X.500 and Domains
RFC 1279

Document Type RFC - Experimental (November 1991; No errata)
Last updated 2013-03-02
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Network Working Group                            S.E. Hardcastle-Kille
Requests for Comments 1279                   University College London
                                                         November 1991

                          X.500 and Domains

Status of this Memo
    This memo defines an Experimental Protocol for the Internet
    community.  Discussion and suggestions for improvement are
    requested.  Please refer to the current edition of the ``IAB
    Official Protocol Standards'' for the standardization state and
    status of this protocol.  Distribution of this memo is unlimited.
Abstract

    This RFCconsiders X.500 in relation to Internet and UK Domains.
    A basic model of X.500 providing a higher level and more
    descriptive naming structure is emphasised.  In addition, a
    mapping of domains onto X.500 is proposed, which gives a range of
    new management and user facilities over and above those currently
    available.  This specification proposes an experimental new
    mechanism to access and manage domain information on the Internet
    and in the UK Academic Community.  There is no current intention
    to provide an operational replacement for DNS.



RFC 1279                X.500 and Domains                November 1991

1  The Domain Name System

The Domain (Nameserver) System (DNS) provides a hierarchical resource
labelling system [Moc87a] [Moc87b] [Lar83].  Example domains are:

MIT.EDU
VENERA.ISI.EDU
CS.UCL.AC.UK

Entries usually have a single name, although pointers to entries (not
subtrees) may be provided by CNAME records.  Information (resource
records) is associated with each entry.  Name components are typically
chosen to be shortish (e.g., ``CS'').
RFC 822 mailbox names are closely related [Cro82].  For example:

    <S.Kille@CS.UCL.AC.UK>

The local-part of the RFC 822 mailbox can be considered as one level
lower in the domain hierarchy.

2  X.500

The OSI Directory, usually known as X.500, provides a very general
naming framework [CCI88].  A basic usage of X.500 is to provide
Organisationally Structured Names.  A Schema for this is defined
within the standard.  Name components will typically have longish
values.  This is an example directory name represented in Tabular
form:

           Country              GB
           Organisation         University College London
           Organisational Unit  Computer Science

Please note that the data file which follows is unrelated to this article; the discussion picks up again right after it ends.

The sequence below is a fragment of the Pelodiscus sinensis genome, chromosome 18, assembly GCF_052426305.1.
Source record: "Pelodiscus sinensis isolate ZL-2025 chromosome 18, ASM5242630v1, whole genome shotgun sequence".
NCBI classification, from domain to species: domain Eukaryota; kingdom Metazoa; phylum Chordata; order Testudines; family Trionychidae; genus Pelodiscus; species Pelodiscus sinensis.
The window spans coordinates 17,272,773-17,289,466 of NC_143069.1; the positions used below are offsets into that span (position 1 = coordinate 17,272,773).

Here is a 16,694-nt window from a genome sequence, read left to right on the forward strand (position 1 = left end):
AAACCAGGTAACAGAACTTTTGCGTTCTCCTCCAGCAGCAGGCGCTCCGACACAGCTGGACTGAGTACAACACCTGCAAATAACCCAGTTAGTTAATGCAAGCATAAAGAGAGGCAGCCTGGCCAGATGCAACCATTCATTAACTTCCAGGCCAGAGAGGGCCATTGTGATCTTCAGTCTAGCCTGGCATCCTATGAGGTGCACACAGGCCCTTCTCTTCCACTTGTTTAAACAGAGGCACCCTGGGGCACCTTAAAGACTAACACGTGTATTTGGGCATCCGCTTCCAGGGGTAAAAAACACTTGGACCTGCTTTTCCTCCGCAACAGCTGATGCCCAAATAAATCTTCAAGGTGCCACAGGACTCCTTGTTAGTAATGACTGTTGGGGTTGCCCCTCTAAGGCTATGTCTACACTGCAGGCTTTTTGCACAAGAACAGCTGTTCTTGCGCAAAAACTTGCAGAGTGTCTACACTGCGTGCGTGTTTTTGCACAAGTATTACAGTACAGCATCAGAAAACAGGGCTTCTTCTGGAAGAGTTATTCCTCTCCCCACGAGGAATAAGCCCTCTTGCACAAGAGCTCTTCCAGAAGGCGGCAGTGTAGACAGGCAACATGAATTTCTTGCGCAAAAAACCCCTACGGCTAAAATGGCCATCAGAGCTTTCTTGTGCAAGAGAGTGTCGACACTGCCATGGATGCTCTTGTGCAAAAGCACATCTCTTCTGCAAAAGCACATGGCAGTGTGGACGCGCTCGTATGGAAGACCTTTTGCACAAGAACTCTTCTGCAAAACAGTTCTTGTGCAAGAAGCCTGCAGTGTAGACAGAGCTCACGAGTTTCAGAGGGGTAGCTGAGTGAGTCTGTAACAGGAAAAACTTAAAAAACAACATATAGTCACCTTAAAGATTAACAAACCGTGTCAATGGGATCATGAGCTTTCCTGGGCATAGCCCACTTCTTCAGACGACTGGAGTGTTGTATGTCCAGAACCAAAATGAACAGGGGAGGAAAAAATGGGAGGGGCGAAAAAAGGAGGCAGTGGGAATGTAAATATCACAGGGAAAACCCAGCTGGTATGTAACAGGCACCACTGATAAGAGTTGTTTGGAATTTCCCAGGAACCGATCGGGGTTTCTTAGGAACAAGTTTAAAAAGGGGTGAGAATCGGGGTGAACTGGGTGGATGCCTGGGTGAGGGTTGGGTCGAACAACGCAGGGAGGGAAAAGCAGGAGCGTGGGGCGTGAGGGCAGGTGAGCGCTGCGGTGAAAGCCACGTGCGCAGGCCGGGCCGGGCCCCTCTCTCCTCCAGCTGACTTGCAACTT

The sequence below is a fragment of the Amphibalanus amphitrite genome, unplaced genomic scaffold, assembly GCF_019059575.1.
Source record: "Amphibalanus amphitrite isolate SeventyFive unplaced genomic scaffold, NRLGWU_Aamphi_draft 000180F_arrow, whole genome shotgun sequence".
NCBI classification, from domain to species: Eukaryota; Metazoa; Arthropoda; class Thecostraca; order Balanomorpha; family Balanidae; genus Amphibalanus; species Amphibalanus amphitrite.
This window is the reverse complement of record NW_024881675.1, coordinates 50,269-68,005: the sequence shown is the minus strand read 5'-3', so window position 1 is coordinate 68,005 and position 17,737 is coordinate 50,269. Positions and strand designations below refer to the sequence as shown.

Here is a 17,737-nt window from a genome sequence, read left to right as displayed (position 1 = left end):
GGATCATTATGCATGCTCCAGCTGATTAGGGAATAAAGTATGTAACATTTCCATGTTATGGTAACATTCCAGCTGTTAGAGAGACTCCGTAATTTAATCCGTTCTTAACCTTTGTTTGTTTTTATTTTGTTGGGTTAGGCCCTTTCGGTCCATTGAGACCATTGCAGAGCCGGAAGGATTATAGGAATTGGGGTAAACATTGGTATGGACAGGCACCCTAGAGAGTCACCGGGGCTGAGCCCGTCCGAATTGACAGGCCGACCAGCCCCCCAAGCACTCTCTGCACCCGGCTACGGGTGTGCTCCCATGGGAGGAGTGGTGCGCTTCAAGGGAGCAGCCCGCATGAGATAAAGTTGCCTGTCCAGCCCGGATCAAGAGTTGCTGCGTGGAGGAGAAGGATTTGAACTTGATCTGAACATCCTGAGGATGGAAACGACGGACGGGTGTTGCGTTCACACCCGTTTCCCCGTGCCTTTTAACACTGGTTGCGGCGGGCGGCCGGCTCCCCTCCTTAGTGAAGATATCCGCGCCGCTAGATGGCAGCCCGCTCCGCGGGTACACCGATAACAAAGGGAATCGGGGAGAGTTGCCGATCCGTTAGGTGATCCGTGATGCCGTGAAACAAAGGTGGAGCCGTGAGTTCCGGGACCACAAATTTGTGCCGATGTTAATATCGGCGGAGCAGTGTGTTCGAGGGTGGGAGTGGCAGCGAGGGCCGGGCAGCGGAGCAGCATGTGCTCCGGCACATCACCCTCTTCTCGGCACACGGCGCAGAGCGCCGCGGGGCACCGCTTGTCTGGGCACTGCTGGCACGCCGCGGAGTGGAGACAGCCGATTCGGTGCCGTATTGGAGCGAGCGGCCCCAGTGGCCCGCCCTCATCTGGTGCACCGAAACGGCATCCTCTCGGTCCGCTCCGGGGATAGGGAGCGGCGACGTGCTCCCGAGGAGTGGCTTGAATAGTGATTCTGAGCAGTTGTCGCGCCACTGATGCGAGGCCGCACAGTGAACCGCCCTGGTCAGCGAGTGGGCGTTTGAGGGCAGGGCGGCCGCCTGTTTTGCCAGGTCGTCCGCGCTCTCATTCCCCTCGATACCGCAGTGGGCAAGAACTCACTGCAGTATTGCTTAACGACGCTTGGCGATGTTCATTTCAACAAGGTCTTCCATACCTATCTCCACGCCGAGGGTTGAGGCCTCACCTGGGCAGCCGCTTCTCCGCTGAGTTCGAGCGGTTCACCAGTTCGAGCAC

Common Name          Stephen E. Hardcastle-Kille

This can also be written in the ``User Friendly Name'' notation
defined in [HK91].  This syntax is used for names in the rest of this
document:

    Stephen E. Hardcastle-Kille, Computer Science,

Hardcastle-Kille                                                Page 1



RFC 1279                X.500 and Domains                November 1991

    University College London, GB

This type of structure is termed ``organisational X.500''.  This is a
subset of the general capabilities.

3  The basic model

    X.500 has as much relation to the DNS as DNS has to ARP. Paul
    Mockapetris

This is, essentially, the position adopted here.  The basic model is
that organisational X.500 is providing a layer of naming at the level
above domain names.  These structured names can be considered to form
a naming layer above domain names.  There are the following key
differences:

 o  Organisational X.500 tends to use longer and more descriptive
    values

 o  The organisational X.500 DIT is slightly shallower than the DNS
    tree

 o  X.500 has a richer information framework than DNS

These differences suggest that the following should NOT be done:

 o  Represent X.500 information in the DNS

 o  Have an algorithmic mapping between the two hierarchies

This note proposes to represent DNS information in the DIT, and to
provide for a loose coupling between the two trees.  This note does
not propose an equivalencing of X.500 and Domains.

The proposed model is illustrated in Figure 1.  Both an organisational
and domain structure is represented in the DIT, by use of appropriate
object classes and attribute types.  A weak linkage is provided
between the two parts of the tree by use of special attributes.  Here,
the linkage is 1:1, but it may be more complex for some parts of the
organisational DIT or domain namespace.  The linkage is achieved by
use of special attributes, as described in Section 11.

Hardcastle-Kille                                                Page 2



RFC 1279                X.500 and Domains                November 1991

                  j jZ Z

               j j       ZZ
            jj              Z Z
        jjj                    ZZ

Domain Component=UK          Country Name=GB
                                |
                                |
                                |
Domain Component=AC       Organisation Name=Univeristy College London

                        *        BB
              ss                  BBB

Domain Component=UCL      Org Unit Name=Computer Science
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